“With All Due Respect, Sir… You are Goin’ Down”

By Patricia Sands, WTC Stratcom

The Army wheelchair basketball team scrimmages with members of the WTC cadre.

It was fun to hear the smack go down before the scrimmage between the WTC cadre and the Army wheelchair basketball team. However, after they started playing, the smack was gone on the cadre side. They were too busy keeping the ball and getting the chairs to turn more quickly. To their credit, the cadre gave it their all. They did a great job and played hard. Yet, the difference in the skill level between the two groups was very apparent. The Warrior Games Army team dominated the court and easily made complex plays look very easy. The cadre soon learned that maneuvering the wheelchairs and trying to win at the same time was not easy.

“They are tough. They didn’t cut any slack,” said MSG Rebeca Garo of AW2 Advocate Branch about the Army wheelchair basketball team. “Your hands are your legs, and it is harder than standing basketball. The coordination of moving the wheels and the fast change of direction is hard to coordinate. Then add catching, dribbling, and shooting the ball into the mix, and you realize you are out matched. I am at a complete disadvantage in this wheelchair. They go circles around me.”

Mr. Vondell Brown, a WTC staff member, also agreed. He said that you don’t even see the wheelchairs once the action starts. “You see top athletes coming at you fast. They are very skilled,” he explained. I asked him how he did against them, and if he had any great plays. He walked away smiling and saying, “Excuse me. I am going to get some water now.”

From the Army wheelchair basketball team side, I asked SGT Kinga “KJ” Kiss-Johnson her thoughts about playing the cadre. She said that they did well and it was fun. “MSG James Shiver effectively blocked me a few times,” added Kiss-Johnson. That is quite a feat since she is an awesome player. She said the coordination takes time to learn.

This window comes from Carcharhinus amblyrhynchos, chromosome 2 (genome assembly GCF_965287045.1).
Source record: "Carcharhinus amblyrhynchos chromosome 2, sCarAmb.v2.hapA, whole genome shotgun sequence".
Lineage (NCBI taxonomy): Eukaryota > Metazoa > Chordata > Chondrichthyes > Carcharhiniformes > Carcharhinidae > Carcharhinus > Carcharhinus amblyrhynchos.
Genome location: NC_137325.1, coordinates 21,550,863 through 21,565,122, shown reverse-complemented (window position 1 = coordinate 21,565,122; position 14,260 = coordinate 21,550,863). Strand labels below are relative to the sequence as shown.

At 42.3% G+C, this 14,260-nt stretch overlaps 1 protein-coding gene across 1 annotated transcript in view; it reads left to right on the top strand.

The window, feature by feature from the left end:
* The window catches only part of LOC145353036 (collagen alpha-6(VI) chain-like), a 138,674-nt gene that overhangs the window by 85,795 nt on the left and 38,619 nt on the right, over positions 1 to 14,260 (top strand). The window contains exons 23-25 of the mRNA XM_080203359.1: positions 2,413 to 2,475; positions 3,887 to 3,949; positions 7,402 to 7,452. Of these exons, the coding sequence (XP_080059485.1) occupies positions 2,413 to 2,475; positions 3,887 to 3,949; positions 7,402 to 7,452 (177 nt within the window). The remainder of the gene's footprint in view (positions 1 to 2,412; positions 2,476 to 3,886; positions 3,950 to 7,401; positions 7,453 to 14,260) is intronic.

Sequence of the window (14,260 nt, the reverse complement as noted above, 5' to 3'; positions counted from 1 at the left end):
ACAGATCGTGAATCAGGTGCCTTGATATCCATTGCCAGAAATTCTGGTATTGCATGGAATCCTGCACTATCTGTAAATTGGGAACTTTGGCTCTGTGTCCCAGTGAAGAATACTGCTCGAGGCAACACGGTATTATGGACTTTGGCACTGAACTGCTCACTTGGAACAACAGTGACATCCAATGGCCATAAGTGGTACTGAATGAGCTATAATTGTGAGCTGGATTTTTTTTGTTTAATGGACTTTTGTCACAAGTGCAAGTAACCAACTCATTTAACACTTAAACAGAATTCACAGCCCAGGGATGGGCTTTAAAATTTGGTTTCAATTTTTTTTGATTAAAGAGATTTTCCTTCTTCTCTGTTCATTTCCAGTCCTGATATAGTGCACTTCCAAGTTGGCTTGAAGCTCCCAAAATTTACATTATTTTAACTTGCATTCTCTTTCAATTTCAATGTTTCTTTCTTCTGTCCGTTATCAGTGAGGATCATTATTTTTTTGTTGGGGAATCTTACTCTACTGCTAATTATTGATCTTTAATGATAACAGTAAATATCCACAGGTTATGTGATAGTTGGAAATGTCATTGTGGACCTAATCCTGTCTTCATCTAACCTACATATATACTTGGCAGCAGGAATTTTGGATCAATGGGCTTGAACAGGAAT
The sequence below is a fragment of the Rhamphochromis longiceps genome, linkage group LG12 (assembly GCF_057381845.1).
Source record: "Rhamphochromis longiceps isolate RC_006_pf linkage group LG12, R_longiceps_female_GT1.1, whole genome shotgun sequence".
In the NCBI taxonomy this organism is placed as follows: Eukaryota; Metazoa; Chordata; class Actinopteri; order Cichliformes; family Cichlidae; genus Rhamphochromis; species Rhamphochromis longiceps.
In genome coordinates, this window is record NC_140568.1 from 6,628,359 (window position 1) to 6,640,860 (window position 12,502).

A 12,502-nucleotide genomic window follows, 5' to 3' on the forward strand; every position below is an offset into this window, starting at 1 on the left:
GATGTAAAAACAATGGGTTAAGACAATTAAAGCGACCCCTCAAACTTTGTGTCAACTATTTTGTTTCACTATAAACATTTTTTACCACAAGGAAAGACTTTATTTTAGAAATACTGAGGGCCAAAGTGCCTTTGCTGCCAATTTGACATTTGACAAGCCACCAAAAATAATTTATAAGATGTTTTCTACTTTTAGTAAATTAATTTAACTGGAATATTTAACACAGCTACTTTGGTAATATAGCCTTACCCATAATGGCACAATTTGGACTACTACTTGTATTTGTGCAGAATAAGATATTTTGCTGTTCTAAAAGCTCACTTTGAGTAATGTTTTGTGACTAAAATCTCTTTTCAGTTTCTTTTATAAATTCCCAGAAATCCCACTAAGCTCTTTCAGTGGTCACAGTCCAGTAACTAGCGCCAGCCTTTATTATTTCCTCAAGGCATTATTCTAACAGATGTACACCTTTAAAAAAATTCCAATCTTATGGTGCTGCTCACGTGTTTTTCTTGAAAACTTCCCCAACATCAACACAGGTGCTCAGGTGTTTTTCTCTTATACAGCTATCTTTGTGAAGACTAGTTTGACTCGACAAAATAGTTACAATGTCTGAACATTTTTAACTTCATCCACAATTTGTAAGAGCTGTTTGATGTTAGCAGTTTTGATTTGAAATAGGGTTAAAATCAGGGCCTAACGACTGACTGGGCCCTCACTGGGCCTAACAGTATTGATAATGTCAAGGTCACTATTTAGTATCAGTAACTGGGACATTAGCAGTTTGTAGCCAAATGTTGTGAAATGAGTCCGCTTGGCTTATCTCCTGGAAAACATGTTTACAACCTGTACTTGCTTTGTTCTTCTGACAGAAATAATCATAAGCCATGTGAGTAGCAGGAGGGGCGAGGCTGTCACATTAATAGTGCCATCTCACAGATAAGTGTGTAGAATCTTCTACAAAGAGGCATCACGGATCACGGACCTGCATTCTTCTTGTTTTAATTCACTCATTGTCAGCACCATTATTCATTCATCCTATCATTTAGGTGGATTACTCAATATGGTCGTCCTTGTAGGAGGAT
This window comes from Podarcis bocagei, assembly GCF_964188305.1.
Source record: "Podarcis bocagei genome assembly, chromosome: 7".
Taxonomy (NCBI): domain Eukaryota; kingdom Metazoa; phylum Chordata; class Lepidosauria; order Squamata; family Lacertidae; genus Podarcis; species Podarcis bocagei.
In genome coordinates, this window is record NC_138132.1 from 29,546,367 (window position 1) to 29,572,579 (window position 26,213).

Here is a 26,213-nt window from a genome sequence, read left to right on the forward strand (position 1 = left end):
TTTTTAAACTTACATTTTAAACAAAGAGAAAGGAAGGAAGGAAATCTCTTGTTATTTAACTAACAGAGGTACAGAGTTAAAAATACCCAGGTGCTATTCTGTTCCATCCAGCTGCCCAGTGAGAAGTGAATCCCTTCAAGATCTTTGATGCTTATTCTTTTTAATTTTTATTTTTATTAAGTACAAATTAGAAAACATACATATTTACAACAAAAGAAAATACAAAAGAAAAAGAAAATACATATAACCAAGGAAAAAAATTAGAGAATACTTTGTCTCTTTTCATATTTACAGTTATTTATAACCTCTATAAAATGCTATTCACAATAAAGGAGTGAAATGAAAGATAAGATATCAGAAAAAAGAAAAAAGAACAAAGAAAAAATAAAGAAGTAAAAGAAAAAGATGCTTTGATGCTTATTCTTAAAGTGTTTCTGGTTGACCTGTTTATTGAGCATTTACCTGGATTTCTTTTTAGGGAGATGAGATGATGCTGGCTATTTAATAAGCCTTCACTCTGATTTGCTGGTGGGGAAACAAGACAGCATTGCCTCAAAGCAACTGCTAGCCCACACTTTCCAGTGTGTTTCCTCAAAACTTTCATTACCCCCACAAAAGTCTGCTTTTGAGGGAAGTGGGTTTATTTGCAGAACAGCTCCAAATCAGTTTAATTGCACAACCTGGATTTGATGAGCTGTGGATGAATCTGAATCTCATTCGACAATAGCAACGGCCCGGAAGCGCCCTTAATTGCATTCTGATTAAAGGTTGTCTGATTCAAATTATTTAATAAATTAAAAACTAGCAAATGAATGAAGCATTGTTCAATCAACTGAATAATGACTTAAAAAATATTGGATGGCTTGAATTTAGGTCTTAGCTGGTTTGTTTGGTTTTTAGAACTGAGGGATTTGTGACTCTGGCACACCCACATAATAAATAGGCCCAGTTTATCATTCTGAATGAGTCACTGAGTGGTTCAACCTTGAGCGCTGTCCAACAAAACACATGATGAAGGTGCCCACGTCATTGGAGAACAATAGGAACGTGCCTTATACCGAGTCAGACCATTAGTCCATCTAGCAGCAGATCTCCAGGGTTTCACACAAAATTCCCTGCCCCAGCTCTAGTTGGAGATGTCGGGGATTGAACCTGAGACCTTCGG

I asked Kiss-Johnson how she began playing basketball. She said it was recommended to her by her occupational therapist. She explained that it was a fun game, but beyond the fun, it helped her get better. Basketball helped her relearn not only physical skills, but it also helped her with her brain injury. “There is a lot of different and complex eye, hand, and body coordination that happens with this game. My brain knows how to play basketball, but getting my body to go where my brain wants it to go, took a lot of time to learn again. Plus, as competitive as Soldiers are, we work hard to gain the skills to win.” There is no denying that she has excelled in this endeavor. It sounds like basketball is just what the doctor ordered… and laughter is the best medicine. It is a great way to relearn skills outside of a therapy session and bond with other Soldiers and Veterans.

Returning from getting his water, Mr. Brown said with certainty, “I should have eaten my Wheaties®. I don’t see any one beating this team.”

 

Bull’s-eye

By Patricia Sands, WTC Stratcom

SSG Peter Torruella of the 2011 Warrior Games Army archery team.

Back in the day, I was an accomplished archer. I still have a bunch of trophies proudly displayed in my TV room. Much to the chagrin of my kids, I will not move them no matter how old I get. Even with the passage of the years, I still remember what it takes to be a good archer. It goes beyond great equipment. It takes perfect posture, strong arms, steady hands, patience, precision timing, and most of all, repetition and practice. Whether it is target practice or hunting, the method is the same. You are trying to hit a small target dead center on an object far away. It takes a lot of coordination to hit the bull’s-eye every time.

One of the first people I met at the Army Warrior Games Training Camp in Colorado Springs was a tall lanky man with a New York accent, SSG Peter Torruella. He could never be accused of being shy. He came over and introduced himself with a hearty hello and said he was on the Army archery team. Me being me, I was very excited to hear his story and asked what led him to take part in the Warrior Games.